Should a Jewish army be different than any other army?
Chapter 20 of our parsha outlines some of the procedures and norms of the Israelite army. At this historical juncture, the Jewish people are poised to invade Canaan. How will their military function? In many ways, these verses are a study of how an army might incorporate ethical concerns.
The first topic addressed here is the draft itself, the decision on who will be mobilized. After a rousing address by the priest, we read about several exemptions:
“Is there anyone who has built a new house but has not dedicated it?
- Let him go back to his home, lest he die in battle and another dedicate it.
Is there anyone who has planted a vineyard but has never harvested it?
- Let him go back to his home, lest he die in battle and another harvest it.
Is there anyone who has betrothed a wife, but who has not yet married her?
- Let him go back to his home, lest he die in battle and another marry her.”
…Is there anyone afraid and disheartened?
- Let him go back to his home, lest the courage of his comrades flag like his.”
When the officials have finished addressing the troops, army commanders shall assume command of the troops.” (20:5-9)
Who is sent back from the war front?
What is the rationale to send these people home in particular?
Will anyone be left in the attack force after all these exemptions?
The commentaries debate this:
The reason is that his heart and all is his desire is upon the dedication of his home. His focus is the homefront and not war. He will take flight and cause others to flee.
"'[Lest he die in battle] and someone else dedicate it [the house]' – this is a matter of anguish.
In respect to Rashi, we might note the depiction of exile and national ruin: “If a man will betroth a wife, another man shall enjoy her. If you build a house, but you shall not live in it. If you plant a vineyard, you shall not harvest it.” (Devarim 28:30)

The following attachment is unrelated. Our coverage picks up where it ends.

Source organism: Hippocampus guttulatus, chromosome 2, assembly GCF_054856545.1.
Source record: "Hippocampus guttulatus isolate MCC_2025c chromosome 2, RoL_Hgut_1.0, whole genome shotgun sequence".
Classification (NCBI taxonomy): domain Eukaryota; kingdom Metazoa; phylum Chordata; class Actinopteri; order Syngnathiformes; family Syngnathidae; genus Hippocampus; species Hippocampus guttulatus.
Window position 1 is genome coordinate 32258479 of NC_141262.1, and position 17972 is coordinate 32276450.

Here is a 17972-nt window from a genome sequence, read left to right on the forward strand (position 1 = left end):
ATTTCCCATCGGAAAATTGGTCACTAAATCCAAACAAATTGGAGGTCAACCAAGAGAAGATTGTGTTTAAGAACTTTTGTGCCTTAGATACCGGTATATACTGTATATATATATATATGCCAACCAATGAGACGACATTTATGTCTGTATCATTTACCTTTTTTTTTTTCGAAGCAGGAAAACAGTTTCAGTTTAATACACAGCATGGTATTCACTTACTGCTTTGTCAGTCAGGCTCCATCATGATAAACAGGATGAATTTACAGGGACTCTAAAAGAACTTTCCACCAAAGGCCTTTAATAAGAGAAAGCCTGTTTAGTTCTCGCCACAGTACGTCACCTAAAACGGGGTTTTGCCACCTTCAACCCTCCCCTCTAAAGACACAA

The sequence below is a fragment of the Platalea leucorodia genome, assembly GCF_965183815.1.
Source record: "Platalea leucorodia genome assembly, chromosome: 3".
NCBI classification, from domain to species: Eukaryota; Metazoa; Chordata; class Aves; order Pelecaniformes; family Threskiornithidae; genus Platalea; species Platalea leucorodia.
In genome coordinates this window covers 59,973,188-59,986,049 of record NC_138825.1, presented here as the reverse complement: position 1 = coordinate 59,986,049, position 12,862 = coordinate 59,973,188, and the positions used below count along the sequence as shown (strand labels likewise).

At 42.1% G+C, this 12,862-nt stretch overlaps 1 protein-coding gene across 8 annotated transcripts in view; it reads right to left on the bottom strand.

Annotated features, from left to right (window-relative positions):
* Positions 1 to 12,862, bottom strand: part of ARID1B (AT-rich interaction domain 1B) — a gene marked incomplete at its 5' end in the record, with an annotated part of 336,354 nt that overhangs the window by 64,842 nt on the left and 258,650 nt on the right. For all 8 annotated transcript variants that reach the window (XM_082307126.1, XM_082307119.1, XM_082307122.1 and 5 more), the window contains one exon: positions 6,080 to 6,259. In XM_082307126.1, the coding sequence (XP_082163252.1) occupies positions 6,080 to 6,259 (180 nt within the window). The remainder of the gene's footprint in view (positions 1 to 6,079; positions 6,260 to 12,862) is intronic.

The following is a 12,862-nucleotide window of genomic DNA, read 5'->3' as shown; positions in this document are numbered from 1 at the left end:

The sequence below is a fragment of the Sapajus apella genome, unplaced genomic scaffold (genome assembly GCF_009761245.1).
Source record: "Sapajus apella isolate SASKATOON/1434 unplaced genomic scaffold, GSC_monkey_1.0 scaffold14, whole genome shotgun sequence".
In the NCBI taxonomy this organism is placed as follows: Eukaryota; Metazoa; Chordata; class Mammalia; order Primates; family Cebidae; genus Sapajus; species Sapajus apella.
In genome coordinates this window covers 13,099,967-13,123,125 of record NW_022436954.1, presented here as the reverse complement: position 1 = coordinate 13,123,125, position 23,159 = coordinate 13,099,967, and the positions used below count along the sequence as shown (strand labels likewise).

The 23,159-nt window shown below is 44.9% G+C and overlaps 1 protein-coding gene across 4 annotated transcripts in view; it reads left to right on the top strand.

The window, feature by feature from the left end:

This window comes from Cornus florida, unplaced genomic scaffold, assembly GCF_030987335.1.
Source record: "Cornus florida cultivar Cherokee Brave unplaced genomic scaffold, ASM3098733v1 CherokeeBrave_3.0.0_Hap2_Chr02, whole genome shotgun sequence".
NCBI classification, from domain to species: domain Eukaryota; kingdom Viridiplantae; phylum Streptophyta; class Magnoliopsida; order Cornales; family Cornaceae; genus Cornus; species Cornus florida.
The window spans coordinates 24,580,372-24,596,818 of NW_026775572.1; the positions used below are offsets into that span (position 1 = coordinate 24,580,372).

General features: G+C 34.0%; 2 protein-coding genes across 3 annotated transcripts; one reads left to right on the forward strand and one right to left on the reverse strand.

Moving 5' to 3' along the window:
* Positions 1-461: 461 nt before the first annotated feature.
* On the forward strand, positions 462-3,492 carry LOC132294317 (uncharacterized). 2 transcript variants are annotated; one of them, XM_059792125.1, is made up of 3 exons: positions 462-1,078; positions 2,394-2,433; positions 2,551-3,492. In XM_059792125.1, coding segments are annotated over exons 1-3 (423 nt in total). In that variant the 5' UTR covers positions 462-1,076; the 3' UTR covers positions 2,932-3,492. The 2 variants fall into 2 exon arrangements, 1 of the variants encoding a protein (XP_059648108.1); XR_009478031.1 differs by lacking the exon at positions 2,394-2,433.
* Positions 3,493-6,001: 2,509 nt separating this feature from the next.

What is the difference between Ibn Ezra and Rashi?
We might say that Ibn Ezra’s concern is tactical. A man who is thinking about his beloved, about his half-built home, has too much to lose. He will feel a lack of motivation, reluctant to endanger himself, to lead the charge against the enemy. When he feels his life is imperiled he might prefer to take flight, and even before the encounter with the enemy his misgivings might discourage his fellow soldiers.
With these concerns, this man is more of a liability than an asset; better to discharge him.
Rashi’s view represents a very different concern. A woman who is betrothed but whose beloved fell in war, a half-finished house, a withered untended vineyard – all these are a “matter of anguish” as if life itself has been disrupted in too deep a way. There is a balance to be made between the battle ield and the homefront. War is important, but when the cannons will stop firing, life needs to go on. And so, let young man and women continue to wed, houses to be built and agriculture blossom. Let this planting counterbalance the inevitable carnage of war.
Another fascinating debate relates to the person who is discharged because he is “afraid and disheartened.” The Mishna in Sota chapter 8 relates two views:
R. Akiva says: “afraid and disheartened” is to be understood literally, that he cannot stand in the battle lines and see a drawn sword.
R. Yose the Galilean says: “afraid and disheartened”—this is the one who is afraid because of the transgressions he has committed
Rabbi Akiva is looking for a brave army, a fierce and determined army.
Rabbi Yose is looking for a righteous army, filled with God-fearing people, because, as the priest said: “For it is the Lord your God who marches with you to do battle for you against your enemy, to bring you victory.” (20:4)
In today’s army, which view is more important, that of Rabbi Akiva or Rabbi Yose? Or possibly both?
Gadi Eisenstock, Israel’s current Chief of Staff expressed the IDF’s aspiration to become a different type of military. Here are his words:
The IDF’s mission is to ensure the safety of Israel’s civilians and residents on the homefront and in the battlefield.
David Ben-Gurion said that “the fate of Israel depends on two things: its strength and its righteousness.”
From the day of its establishment, the IDF has championed the values of devotion to the mission and striving for victory. It has also sanctified the important values of human dignity and purity of arms. These values reflect an ancient Jewish tradition and a nation that desires life. (March 30, 2016)
So please discuss:
How does a modern army assure the correct balance between “strength and righteousness”?